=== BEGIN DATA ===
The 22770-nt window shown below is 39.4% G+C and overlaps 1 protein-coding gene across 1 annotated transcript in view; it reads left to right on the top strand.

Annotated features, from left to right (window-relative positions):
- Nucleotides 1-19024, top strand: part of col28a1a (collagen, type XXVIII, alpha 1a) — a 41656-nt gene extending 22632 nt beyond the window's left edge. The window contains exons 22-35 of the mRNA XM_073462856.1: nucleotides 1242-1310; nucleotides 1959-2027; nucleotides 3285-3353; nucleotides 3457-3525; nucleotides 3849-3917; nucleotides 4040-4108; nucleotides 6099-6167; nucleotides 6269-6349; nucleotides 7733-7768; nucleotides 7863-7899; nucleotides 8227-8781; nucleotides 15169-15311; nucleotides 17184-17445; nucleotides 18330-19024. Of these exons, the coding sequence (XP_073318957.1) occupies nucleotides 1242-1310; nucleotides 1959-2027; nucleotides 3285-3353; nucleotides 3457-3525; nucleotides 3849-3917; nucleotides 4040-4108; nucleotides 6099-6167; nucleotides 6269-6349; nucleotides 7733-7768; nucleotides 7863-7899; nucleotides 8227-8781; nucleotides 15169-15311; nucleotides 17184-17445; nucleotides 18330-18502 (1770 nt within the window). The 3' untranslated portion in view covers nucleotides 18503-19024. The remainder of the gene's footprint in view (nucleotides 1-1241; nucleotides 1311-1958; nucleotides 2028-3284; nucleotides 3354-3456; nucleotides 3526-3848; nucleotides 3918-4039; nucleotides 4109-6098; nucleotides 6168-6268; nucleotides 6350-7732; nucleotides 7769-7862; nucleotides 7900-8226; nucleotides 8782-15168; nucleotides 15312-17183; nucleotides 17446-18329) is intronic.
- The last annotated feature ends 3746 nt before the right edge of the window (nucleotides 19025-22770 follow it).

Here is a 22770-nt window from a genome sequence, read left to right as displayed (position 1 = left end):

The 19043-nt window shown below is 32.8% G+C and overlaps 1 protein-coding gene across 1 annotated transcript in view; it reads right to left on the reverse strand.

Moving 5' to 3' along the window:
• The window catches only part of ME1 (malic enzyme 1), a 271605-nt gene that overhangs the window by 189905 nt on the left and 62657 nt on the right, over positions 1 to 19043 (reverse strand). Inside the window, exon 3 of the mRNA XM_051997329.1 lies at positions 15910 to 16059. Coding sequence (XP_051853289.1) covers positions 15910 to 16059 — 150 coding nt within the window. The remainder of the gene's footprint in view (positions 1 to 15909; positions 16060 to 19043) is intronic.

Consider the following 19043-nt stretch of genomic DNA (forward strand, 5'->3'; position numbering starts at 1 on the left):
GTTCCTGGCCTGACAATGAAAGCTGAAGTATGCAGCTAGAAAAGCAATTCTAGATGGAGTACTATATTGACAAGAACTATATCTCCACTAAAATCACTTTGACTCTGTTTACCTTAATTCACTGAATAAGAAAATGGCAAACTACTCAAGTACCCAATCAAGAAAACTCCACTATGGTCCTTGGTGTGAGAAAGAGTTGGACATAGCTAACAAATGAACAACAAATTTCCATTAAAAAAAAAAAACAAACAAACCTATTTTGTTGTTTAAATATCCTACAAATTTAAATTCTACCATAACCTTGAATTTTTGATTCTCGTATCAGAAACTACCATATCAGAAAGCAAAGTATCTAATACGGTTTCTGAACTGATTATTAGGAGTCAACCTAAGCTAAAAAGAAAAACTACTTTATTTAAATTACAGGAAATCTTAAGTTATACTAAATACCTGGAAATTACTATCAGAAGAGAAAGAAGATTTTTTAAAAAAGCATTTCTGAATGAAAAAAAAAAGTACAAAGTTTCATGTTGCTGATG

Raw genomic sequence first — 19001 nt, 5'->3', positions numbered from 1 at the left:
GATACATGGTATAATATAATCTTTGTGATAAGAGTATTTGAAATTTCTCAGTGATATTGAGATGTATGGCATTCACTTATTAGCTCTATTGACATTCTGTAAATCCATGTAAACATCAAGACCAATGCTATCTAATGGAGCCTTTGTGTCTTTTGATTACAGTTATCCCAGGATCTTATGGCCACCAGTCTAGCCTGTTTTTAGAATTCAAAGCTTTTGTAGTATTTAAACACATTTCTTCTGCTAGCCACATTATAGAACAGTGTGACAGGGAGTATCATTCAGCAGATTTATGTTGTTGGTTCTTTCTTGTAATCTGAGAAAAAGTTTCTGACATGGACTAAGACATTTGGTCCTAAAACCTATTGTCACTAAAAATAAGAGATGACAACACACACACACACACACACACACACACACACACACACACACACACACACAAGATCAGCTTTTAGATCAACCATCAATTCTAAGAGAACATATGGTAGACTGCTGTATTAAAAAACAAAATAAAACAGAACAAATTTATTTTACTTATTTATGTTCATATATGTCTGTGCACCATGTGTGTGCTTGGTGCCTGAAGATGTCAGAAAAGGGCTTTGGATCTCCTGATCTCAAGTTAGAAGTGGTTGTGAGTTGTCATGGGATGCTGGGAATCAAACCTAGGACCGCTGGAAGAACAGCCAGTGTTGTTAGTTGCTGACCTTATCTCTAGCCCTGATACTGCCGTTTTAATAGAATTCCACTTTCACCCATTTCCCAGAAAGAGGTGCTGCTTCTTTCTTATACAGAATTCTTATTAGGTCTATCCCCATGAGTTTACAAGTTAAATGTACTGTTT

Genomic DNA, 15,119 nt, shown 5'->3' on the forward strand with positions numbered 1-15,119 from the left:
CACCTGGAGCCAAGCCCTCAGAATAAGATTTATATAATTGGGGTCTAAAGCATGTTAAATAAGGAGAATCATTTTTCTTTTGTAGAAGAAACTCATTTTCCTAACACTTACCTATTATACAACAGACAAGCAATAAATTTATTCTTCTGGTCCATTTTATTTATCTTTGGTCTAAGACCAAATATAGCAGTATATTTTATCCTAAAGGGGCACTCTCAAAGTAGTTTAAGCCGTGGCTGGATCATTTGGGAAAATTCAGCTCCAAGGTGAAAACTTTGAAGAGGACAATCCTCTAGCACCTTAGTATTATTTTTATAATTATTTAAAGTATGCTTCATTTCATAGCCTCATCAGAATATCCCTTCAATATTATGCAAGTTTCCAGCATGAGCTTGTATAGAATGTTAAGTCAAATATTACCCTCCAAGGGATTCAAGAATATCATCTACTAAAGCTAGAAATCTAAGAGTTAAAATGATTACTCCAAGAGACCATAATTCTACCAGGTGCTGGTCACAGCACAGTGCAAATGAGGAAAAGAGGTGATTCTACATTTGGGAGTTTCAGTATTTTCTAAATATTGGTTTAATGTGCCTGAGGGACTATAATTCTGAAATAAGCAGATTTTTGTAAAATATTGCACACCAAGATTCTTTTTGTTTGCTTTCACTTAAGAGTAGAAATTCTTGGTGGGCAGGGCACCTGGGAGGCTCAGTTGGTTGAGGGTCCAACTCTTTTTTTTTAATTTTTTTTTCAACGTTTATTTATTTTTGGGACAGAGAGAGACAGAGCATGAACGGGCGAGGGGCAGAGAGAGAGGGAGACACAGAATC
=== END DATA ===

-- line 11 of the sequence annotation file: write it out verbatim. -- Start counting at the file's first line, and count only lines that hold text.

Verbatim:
Raw genomic sequence first — 19001 nt, 5'->3', positions numbered from 1 at the left: